Glenn H. Reynolds
It’s an American export that prudent Europeans want to keep out. They’ve paid close attention to the product’s development in the United States, and they’ve determined that it’s toxic. They’re afraid it will damage their kids, undermine their society and threaten civilization.
No, it’s not genetically modified food or Velveeta or McDonald’s. It’s “woke” American scholarship on race. And frankly, the Euro-critics have a point.
French President Emmanuel Macron and his ministers view the threat as existential. As The New York Times reported, they think woke-ism “fuels secessionism. Gnaws at national unity. Abets Islamism. Attacks France’s intellectual and cultural heritage.”
Academics disagree, of course. But that’s no more a surprise than seeing manufacturers of synthetic cheese stand up in defense of Velveeta.
The truth is, the woke race theory that has been expanding its influence in the United States in recent years has done a lot of harm, spread a lot of division and contributed to a worsening, not an improvement, in race relations.
Any one reading the Times can see that much, as revealed in the recent defenestration of longtime reporter Don McNeil over charges that he used the “N-word” in the context of answering a student question over whether someone should have been suspended for making a video containing the slur at the age of 12. As Reason’s Matt Welch commented, “Linguistic intent no longer matters at The New York Times.” (Which is funny, because The New York Times has used the word in its pages 6,481 times.)
But the current flavor of “anti-racism,” as scholar John McWhorter writes in his book “The New Elect,” is, in fact, a “neoracist” construction designed to admit of no excuses or explanations. Guilt is assumed from the beginning.
McWhorter writes, “The revelation of racism is, itself and alone, the point, the intention, of this curriculum. As such, the fact that if you think a little, the tenets cancel one another out, is considered trivial. That they serve their true purpose of revealing people as bigots is paramount — sacrosanct, as it were.”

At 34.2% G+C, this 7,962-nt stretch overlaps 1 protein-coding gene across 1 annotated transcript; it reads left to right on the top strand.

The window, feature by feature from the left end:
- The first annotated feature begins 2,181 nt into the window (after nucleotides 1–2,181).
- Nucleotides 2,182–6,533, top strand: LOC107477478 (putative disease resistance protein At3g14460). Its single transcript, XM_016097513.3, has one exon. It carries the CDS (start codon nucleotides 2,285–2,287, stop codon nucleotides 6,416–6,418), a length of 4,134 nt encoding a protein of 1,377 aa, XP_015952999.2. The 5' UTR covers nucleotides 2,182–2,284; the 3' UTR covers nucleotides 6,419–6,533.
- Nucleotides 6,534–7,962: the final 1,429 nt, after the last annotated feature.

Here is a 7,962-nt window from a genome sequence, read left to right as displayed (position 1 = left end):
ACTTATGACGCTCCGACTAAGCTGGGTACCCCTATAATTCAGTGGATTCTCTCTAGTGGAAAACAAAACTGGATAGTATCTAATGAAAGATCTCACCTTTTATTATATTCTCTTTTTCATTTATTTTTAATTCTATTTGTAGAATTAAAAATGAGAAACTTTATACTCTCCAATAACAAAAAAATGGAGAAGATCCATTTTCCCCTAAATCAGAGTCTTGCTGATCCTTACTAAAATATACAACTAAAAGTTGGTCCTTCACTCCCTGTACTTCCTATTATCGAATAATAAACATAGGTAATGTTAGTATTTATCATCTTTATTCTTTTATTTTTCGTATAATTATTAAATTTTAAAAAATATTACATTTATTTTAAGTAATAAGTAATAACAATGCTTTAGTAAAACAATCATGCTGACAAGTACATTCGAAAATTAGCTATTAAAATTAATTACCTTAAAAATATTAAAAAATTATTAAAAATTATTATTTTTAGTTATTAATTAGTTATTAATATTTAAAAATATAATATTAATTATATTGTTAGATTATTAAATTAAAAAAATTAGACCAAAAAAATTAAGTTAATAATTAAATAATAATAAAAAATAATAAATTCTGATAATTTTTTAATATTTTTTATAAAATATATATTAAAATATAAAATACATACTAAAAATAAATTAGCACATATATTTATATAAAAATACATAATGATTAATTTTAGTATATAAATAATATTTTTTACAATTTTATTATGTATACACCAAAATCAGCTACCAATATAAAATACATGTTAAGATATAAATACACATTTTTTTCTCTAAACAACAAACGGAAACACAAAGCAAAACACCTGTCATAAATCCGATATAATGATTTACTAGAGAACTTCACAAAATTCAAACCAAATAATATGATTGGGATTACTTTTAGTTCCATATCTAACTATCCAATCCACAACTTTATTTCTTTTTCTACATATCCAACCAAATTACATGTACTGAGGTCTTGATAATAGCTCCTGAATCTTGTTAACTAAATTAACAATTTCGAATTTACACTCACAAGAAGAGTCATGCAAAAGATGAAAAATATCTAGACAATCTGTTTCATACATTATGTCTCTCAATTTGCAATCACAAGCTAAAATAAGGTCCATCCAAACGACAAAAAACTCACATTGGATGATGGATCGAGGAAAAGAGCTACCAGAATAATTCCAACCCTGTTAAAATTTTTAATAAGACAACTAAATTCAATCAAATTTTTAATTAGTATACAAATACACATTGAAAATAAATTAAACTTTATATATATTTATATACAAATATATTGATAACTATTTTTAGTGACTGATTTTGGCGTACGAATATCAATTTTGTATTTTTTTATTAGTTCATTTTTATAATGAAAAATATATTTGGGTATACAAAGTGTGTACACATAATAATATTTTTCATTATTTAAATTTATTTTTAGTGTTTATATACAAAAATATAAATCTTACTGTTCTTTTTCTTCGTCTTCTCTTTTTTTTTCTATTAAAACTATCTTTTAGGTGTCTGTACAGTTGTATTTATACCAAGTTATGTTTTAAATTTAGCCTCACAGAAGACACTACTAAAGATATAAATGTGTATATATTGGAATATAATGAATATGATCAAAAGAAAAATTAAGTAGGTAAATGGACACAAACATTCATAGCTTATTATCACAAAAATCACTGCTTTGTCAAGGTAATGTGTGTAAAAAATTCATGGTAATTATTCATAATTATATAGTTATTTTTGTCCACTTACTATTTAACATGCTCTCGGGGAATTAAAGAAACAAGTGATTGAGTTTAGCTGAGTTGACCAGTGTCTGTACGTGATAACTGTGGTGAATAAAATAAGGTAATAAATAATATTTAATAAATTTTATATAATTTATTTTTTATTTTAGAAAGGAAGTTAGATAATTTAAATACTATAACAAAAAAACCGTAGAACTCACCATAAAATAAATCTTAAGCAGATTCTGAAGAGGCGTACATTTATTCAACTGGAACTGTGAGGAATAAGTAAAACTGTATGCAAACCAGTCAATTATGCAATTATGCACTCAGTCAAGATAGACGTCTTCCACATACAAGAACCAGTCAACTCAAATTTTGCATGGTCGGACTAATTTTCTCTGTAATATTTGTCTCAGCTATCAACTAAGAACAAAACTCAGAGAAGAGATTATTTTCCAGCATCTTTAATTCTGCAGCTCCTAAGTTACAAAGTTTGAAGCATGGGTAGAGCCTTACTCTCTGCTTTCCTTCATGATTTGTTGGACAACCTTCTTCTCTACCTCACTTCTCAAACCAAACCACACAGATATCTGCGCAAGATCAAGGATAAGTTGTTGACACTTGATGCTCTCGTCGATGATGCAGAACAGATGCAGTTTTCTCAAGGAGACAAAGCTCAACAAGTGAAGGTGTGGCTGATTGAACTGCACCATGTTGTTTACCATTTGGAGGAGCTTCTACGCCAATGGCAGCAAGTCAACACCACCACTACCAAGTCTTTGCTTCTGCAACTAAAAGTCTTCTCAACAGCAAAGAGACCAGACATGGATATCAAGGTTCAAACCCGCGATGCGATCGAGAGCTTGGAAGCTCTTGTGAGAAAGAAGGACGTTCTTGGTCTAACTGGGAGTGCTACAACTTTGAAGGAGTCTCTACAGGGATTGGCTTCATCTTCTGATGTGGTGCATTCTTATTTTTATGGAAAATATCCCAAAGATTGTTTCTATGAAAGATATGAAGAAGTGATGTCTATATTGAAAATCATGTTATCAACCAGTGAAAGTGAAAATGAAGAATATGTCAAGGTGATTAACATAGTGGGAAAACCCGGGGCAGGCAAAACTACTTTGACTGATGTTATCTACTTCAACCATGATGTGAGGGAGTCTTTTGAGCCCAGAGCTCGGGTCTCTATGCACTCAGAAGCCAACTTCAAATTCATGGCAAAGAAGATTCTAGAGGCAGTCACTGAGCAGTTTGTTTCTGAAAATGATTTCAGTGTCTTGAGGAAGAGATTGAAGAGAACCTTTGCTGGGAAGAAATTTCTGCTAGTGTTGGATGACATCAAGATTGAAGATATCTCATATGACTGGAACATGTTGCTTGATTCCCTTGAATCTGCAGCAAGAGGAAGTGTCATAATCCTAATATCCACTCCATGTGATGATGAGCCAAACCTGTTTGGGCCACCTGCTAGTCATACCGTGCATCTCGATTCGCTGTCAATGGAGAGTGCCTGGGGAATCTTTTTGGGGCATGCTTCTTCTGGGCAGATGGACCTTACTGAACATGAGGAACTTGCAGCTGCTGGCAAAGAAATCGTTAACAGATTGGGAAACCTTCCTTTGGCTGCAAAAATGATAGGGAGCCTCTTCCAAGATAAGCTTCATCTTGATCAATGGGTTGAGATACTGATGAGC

He adds: “All of this supposed wisdom is founded in an ideology under which white people calling themselves our saviors make black people look like the dumbest, weakest, most self-indulgent human beings in the history of our species and teach black people to revel in that status and cherish it as making us special.”
For academics playing word games, this is fun. For gangs of “woke” students — or Times employees, who have managed to “cancel” a series of the paper’s top writers recently — it can produce a feeling of enormous power and self-importance.
But if you’re Macron or any sensible European observer, seeing a United States in which playing the national anthem or displaying the flag is deemed “offensive” and “problematic,” in which professors are suspended or threatened for quoting Supreme Court opinions verbatim when they contain unapproved language and which has seen months of urban riots tearing apart some of America’s biggest cities, how could you not say “no thanks”?
By its fruit the tree is known, and the fruits of woke leftism in the United States have been poisonous. No honest observer could claim that our campuses are friendlier, our cities healthier or our institutions more productive as a result of its introduction.
The defenders of woke theory say that France is becoming more diverse, and that’s why it needs more of the overt race-consciousness and blame-assignment that their theory provides. But, of course, France’s increased diversity is precisely why it’s right to shun a philosophy of race that is affirmatively based on racial name-calling, division and guilt-mongering.
In 2007, Chief Justice John Roberts wrote that “the way to stop discrimination based on race is to stop discriminating on the basis of race.” But that approach is much too simple and straightforward for academics and offers no rewards in the form of books, workshops and lucrative “diversity consultant” gigs. An endlessly complicated scheme in which guilt is presumed and absolution can be purchased — only temporarily and at high cost — is infinitely more satisfying, to those doing the selling.
But selling is one thing. Who are the buyers? In America, virtually every large institution has signed up, though none appears to be flourishing as a result. But if the French aren’t buying it, well, who can blame them?
Glenn Harlan Reynolds is a professor of law at the University of Tennessee and founder of the InstaPundit.com blog.